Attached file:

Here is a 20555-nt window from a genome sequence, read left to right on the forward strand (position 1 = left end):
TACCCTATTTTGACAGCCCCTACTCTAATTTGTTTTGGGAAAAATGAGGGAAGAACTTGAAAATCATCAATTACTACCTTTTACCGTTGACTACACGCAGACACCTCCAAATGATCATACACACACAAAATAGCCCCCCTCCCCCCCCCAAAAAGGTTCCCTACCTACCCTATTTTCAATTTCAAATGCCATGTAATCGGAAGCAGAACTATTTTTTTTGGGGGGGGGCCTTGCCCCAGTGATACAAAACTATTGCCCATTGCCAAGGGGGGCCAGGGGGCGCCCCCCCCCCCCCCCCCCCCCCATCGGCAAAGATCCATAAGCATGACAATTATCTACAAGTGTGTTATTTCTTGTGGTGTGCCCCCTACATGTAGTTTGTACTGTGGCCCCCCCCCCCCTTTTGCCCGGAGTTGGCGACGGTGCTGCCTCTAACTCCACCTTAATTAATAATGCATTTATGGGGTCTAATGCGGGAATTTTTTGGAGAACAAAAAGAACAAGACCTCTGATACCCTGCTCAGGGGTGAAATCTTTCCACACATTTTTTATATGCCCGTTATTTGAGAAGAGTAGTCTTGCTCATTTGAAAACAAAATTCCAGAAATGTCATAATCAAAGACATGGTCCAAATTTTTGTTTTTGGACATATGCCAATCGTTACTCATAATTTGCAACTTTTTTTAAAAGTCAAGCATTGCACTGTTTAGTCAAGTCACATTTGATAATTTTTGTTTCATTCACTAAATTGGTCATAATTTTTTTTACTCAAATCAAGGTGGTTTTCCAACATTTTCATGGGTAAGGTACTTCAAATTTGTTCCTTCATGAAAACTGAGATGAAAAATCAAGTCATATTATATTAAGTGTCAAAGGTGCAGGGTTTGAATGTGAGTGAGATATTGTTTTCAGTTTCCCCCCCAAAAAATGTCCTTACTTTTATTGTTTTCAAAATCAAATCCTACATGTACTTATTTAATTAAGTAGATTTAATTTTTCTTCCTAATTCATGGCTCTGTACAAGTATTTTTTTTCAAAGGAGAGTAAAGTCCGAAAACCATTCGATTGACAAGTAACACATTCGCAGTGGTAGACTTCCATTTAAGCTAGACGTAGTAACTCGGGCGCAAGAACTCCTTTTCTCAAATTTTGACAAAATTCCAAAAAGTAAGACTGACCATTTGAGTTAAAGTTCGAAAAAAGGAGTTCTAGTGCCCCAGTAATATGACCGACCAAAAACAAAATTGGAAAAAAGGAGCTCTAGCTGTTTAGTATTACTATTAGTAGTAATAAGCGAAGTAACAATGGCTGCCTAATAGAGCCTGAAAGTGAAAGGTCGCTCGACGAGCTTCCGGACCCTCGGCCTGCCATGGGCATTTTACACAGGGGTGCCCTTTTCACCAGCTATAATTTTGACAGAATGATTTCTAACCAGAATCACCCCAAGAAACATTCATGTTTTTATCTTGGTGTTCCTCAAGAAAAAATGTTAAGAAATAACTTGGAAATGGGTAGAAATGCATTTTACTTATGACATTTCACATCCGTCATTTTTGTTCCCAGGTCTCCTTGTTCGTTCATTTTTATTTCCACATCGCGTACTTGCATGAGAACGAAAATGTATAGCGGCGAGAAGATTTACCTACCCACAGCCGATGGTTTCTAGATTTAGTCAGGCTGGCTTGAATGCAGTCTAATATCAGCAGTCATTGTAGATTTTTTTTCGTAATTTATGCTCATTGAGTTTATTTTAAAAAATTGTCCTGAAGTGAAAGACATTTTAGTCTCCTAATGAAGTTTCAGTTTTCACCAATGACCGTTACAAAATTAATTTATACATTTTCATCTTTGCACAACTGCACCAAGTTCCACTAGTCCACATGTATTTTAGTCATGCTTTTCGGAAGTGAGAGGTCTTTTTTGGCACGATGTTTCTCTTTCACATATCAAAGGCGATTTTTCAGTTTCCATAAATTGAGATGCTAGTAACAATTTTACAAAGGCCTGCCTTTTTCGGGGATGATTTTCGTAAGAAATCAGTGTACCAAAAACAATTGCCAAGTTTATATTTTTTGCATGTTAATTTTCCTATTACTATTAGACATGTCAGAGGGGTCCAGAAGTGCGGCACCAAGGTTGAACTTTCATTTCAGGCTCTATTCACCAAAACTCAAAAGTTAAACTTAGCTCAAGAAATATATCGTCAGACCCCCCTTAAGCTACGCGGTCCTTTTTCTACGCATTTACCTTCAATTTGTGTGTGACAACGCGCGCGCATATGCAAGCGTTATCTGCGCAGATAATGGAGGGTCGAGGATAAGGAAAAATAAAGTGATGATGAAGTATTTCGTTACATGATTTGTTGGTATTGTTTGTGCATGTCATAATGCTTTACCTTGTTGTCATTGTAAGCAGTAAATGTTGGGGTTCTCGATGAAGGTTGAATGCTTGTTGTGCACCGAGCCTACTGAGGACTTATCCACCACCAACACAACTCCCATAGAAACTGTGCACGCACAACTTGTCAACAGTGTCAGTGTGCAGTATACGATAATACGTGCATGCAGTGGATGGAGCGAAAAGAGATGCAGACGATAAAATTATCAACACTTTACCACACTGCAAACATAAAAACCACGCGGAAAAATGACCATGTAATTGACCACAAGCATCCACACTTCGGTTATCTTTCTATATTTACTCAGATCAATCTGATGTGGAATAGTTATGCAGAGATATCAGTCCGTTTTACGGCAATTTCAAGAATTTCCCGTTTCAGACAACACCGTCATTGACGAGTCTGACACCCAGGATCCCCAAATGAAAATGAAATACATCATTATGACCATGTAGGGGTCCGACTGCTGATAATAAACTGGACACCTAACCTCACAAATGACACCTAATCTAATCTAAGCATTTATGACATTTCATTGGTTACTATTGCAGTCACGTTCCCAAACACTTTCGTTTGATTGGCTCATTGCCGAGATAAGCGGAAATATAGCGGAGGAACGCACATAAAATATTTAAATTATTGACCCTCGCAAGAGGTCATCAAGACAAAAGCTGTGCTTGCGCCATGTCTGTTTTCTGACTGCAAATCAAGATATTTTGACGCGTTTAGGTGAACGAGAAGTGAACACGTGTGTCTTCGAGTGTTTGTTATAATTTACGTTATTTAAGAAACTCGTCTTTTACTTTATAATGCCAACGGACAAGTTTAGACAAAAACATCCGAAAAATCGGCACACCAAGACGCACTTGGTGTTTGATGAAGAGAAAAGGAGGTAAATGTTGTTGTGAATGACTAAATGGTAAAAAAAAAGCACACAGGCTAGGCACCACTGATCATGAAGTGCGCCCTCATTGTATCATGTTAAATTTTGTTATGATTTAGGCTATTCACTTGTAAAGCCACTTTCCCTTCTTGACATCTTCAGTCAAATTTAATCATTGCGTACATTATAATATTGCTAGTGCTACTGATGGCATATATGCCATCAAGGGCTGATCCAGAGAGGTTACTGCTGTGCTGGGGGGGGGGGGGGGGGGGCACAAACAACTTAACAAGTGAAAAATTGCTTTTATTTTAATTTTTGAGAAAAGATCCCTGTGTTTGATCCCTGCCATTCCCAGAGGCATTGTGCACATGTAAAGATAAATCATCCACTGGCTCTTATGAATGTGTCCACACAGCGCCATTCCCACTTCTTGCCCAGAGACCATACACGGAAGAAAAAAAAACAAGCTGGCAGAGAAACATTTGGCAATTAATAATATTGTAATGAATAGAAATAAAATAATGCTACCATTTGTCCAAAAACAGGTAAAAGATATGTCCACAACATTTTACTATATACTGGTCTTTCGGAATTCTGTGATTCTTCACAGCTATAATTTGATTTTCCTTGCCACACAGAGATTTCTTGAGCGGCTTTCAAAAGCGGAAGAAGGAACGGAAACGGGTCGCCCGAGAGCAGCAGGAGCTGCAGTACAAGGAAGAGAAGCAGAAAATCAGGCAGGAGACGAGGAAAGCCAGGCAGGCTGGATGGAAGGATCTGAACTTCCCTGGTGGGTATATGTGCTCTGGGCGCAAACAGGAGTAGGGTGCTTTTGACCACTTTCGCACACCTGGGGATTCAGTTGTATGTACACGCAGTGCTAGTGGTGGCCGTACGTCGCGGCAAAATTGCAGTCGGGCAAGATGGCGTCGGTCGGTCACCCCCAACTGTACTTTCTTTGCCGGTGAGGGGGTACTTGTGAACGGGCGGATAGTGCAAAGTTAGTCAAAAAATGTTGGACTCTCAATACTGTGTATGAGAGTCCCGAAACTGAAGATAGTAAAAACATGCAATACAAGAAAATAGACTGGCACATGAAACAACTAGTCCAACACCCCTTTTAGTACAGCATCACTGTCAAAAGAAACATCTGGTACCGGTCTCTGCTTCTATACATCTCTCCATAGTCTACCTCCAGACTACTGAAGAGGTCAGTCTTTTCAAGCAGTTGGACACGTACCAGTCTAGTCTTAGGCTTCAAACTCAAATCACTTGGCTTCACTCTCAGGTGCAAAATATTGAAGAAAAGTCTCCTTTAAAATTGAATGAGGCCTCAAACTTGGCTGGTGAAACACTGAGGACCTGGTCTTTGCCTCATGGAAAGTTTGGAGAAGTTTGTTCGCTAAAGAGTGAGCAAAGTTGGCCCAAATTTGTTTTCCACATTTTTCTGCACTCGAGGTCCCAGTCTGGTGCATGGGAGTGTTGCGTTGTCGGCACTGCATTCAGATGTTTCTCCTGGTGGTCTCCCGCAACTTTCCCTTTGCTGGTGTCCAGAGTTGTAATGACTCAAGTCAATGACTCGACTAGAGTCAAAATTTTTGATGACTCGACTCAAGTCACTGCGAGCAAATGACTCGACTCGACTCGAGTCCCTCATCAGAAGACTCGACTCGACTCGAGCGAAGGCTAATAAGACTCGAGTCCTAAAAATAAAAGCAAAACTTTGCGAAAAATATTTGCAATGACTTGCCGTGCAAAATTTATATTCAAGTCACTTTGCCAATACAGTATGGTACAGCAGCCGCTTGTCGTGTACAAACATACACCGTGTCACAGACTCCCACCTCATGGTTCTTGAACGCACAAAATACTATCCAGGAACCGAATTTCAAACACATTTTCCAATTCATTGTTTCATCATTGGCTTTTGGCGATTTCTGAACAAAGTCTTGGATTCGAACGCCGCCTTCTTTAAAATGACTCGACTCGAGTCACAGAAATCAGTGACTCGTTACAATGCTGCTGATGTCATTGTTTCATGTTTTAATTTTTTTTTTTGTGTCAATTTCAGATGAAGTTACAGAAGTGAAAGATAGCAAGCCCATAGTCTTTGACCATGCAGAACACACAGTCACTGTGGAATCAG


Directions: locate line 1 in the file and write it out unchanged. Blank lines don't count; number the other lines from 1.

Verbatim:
Here is a 20555-nt window from a genome sequence, read left to right on the forward strand (position 1 = left end):